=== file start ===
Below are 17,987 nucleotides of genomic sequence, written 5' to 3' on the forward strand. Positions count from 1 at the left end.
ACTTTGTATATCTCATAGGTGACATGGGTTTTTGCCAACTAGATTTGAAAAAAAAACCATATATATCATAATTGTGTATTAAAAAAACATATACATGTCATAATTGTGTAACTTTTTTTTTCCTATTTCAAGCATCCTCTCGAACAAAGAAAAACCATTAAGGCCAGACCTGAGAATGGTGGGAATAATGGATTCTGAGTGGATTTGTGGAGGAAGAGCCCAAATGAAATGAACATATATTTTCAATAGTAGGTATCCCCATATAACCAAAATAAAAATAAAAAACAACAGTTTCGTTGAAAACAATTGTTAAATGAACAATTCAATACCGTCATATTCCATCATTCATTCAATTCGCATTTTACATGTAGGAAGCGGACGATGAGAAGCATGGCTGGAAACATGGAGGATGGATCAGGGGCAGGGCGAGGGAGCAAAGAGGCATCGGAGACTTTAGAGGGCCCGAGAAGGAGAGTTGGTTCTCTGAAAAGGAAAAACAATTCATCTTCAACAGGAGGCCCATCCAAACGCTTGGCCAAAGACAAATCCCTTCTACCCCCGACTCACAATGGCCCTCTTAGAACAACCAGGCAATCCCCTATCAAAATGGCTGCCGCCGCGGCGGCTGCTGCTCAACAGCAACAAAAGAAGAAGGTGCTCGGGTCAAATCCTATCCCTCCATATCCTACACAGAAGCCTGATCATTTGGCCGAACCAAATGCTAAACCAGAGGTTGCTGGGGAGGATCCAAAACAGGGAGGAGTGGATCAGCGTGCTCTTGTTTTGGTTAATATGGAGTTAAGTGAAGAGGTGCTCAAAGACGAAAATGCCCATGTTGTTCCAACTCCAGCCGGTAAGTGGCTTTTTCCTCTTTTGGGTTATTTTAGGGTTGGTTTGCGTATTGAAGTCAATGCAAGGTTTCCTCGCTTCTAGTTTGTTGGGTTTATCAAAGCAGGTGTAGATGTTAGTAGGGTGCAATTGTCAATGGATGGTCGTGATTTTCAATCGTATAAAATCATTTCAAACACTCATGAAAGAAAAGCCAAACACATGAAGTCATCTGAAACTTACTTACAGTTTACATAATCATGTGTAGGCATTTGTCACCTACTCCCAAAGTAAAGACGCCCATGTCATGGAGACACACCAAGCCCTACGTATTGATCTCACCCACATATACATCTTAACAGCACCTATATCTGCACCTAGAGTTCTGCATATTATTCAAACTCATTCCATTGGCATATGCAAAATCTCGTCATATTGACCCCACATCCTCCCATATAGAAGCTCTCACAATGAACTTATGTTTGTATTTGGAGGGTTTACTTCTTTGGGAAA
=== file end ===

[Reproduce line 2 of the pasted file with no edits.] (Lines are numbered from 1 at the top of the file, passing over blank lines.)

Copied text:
ACTTTGTATATCTCATAGGTGACATGGGTTTTTGCCAACTAGATTTGAAAAAAAAACCATATATATCATAATTGTGTATTAAAAAAACATATACATGTCATAATTGTGTAACTTTTTTTTTCCTATTTCAAGCATCCTCTCGAACAAAGAAAAACCATTAAGGCCAGACCTGAGAATGGTGGGAATAATGGATTCTGAGTGGATTTGTGGAGGAAGAGCCCAAATGAAATGAACATATATTTTCAATAGTAGGTATCCCCATATAACCAAAATAAAAATAAAAAACAACAGTTTCGTTGAAAACAATTGTTAAATGAACAATTCAATACCGTCATATTCCATCATTCATTCAATTCGCATTTTACATGTAGGAAGCGGACGATGAGAAGCATGGCTGGAAACATGGAGGATGGATCAGGGGCAGGGCGAGGGAGCAAAGAGGCATCGGAGACTTTAGAGGGCCCGAGAAGGAGAGTTGGTTCTCTGAAAAGGAAAAACAATTCATCTTCAACAGGAGGCCCATCCAAACGCTTGGCCAAAGACAAATCCCTTCTACCCCCGACTCACAATGGCCCTCTTAGAACAACCAGGCAATCCCCTATCAAAATGGCTGCCGCCGCGGCGGCTGCTGCTCAACAGCAACAAAAGAAGAAGGTGCTCGGGTCAAATCCTATCCCTCCATATCCTACACAGAAGCCTGATCATTTGGCCGAACCAAATGCTAAACCAGAGGTTGCTGGGGAGGATCCAAAACAGGGAGGAGTGGATCAGCGTGCTCTTGTTTTGGTTAATATGGAGTTAAGTGAAGAGGTGCTCAAAGACGAAAATGCCCATGTTGTTCCAACTCCAGCCGGTAAGTGGCTTTTTCCTCTTTTGGGTTATTTTAGGGTTGGTTTGCGTATTGAAGTCAATGCAAGGTTTCCTCGCTTCTAGTTTGTTGGGTTTATCAAAGCAGGTGTAGATGTTAGTAGGGTGCAATTGTCAATGGATGGTCGTGATTTTCAATCGTATAAAATCATTTCAAACACTCATGAAAGAAAAGCCAAACACATGAAGTCATCTGAAACTTACTTACAGTTTACATAATCATGTGTAGGCATTTGTCACCTACTCCCAAAGTAAAGACGCCCATGTCATGGAGACACACCAAGCCCTACGTATTGATCTCACCCACATATACATCTTAACAGCACCTATATCTGCACCTAGAGTTCTGCATATTATTCAAACTCATTCCATTGGCATATGCAAAATCTCGTCATATTGACCCCACATCCTCCCATATAGAAGCTCTCACAATGAACTTATGTTTGTATTTGGAGGGTTTACTTCTTTGGGAAA